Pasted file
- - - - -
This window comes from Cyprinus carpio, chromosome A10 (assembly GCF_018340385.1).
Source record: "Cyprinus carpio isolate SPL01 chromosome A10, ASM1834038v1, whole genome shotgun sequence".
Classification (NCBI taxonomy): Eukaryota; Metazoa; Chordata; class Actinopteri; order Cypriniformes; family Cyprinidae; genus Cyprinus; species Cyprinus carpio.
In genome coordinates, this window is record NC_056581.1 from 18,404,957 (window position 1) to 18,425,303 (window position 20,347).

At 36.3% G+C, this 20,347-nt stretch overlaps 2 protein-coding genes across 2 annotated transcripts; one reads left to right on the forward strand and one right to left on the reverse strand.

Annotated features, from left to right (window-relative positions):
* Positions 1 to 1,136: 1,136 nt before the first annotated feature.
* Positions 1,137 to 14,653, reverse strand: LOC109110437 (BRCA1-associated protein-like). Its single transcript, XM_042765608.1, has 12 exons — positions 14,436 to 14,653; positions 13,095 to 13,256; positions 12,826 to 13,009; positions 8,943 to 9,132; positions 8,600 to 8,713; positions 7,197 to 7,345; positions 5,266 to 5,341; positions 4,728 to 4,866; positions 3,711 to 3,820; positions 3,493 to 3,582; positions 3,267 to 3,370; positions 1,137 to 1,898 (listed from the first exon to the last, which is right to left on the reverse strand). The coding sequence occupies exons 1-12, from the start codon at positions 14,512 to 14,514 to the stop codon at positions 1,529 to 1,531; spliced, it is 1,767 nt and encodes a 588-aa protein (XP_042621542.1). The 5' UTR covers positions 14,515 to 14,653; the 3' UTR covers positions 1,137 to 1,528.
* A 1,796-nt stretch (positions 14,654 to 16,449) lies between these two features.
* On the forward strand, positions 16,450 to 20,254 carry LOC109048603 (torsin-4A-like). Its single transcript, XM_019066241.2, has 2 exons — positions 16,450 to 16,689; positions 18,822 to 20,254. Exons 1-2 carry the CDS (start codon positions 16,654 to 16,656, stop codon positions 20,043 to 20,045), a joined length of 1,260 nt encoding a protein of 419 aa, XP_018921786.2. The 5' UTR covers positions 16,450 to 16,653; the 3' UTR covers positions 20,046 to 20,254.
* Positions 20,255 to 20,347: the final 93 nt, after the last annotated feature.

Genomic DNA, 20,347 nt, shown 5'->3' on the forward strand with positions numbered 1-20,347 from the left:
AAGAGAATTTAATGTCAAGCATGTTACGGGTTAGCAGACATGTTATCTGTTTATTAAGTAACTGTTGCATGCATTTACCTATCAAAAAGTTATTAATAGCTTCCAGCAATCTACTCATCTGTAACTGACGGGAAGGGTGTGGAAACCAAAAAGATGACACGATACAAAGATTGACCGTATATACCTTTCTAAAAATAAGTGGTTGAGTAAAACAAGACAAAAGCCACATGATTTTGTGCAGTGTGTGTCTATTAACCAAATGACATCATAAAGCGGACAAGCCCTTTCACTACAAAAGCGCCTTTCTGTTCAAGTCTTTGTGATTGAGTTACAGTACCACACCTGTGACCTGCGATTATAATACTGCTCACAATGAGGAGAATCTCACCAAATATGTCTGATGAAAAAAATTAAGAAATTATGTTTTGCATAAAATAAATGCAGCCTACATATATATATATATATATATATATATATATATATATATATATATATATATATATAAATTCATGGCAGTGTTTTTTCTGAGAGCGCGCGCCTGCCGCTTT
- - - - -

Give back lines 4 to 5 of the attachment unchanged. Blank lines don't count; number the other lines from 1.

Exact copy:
In genome coordinates, this window is record NC_056581.1 from 18,404,957 (window position 1) to 18,425,303 (window position 20,347).

At 36.3% G+C, this 20,347-nt stretch overlaps 2 protein-coding genes across 2 annotated transcripts; one reads left to right on the forward strand and one right to left on the reverse strand.